The Gap Between Mutual Funds’ ROI and Index Funds’ ROI

This article is an excerpt from the Shortform book guide to "The Little Book of Common Sense Investing" by John C. Bogle. Shortform has the world's best summaries and analyses of books you should be reading.

Like this article? Sign up for a free trial here.

What’s the difference between mutual funds and index funds? Which gives a higher return on investment?

According to John Bogle, the author of The Little Book of Common Sense Investing, mutual funds generate significantly lower ROI than index funds. Furthermore, the gap between mutual funds’ ROI and index funds’ ROI is set to increase in the future.

Here’s why mutual funds’ ROI is going down, according to Bogle.

John Bogle’s Future Predictions

Due to lower dividends, lower rate of gross domestic product (GDP) growth, and lower speculative returns in the current market conditions, John Bogle predicts the gap between mutual funds’ ROI and index funds’ ROI will grow larger, with index funds increasingly outperforming mutual funds.

To make his predictions, Bogle analyzes the three factors that contribute to stock prices: dividends, earnings growth, and speculative returns. First, Bogle notes that in 2017, the average dividend yield—the ratio of a company’s dividends per share compared to its share price—was lower than the historical average. Indeed, the dividend yield in 2017 was 2%, far below the historical average of 4.4%. Consequently, if you owned stock in a company at $100 per share, you could expect $2 in annual dividends per share. 

(Shortform note: Since Bogle published The Little Book of Common Sense Investing in 2017, the S&P 500’s average dividend yield has dropped further; as of 2023, it sits at 1.68%, though in 2021 it dropped as low as 1.29%. So, this particular aspect of stock returns is even lower than Bogle predicted thus far.)

Second, Bogle notes that earnings growth is correlated strongly with GDP—the total value of goods and services in a given society. And although the US’s GDP has historically increased about 6% annually, projections suggest it will increase at a slower rate of 4 to 5% annually from 2017-2027. To be cautious, Bogle assumes earnings growth will increase about 4% annually.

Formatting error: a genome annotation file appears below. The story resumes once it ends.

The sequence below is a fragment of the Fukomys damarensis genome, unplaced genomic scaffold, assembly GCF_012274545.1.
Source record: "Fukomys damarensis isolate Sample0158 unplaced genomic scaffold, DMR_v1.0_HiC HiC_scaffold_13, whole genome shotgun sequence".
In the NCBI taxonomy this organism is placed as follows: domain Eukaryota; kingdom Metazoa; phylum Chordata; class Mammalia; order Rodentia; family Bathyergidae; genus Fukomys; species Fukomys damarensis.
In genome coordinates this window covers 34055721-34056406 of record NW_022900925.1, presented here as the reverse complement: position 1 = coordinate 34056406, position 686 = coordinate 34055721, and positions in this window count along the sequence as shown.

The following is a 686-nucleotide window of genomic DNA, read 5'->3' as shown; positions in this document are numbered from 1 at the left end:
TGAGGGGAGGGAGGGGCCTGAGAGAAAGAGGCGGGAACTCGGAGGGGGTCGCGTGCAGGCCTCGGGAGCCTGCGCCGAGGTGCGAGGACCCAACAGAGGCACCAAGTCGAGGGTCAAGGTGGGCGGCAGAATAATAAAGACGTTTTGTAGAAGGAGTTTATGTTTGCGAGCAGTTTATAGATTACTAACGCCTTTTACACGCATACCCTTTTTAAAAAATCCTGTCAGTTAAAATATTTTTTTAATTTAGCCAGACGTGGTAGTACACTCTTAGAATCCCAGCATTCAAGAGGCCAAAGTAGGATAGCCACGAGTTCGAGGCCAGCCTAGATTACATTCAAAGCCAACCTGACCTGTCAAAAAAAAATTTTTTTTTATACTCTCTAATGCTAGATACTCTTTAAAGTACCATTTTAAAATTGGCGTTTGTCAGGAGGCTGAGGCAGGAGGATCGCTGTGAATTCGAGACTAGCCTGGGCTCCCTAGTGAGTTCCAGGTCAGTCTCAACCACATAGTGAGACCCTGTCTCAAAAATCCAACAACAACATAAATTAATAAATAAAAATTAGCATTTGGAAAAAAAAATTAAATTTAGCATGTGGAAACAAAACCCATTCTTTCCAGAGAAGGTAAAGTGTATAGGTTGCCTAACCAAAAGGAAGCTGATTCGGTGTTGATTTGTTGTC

(Shortform note: Because of the Covid-19 pandemic, which saw businesses close and unemployment rise, the US GDP actually shrunk by 3.5% in 2020. Consequently, the Dow Jones dropped 37% between February 12th and March 23rd of that year. Despite this crash, however, the market quickly recovered, and the S&P 500 actually ended 2020 up 16%.)

Finally, Bogle agrees with Wall Street projections that P/Es—price-to-earnings ratios indicating how much investors would pay per dollar of earnings growth, which are the best proxy for speculative returns—will decrease from 23.7 in 2017 to about 20 in 2027. This decrease, he asserts, would lead to a 2% drop in speculative returns.

(Shortform note: Since Bogle’s predictions in 2017, P/Es have fluctuated dramatically. In December of 2020, for example, P/Es reached 39.9 for the S&P 500, nearly twice their level in 2017. In September of 2022, however, P/Es were at 19.2, just below Bogle’s prediction of 20 in 2027. So, it remains to be seen whether Bogle’s predictions will prove accurate.)

Considering these factors, Bogle predicts that the average market return will be about 4% in 2017 through 2027: 2% from dividends, 4% from earnings growth, and -2% from lower speculative returns. This falls well short of the market’s average return of 9.5% since 1900.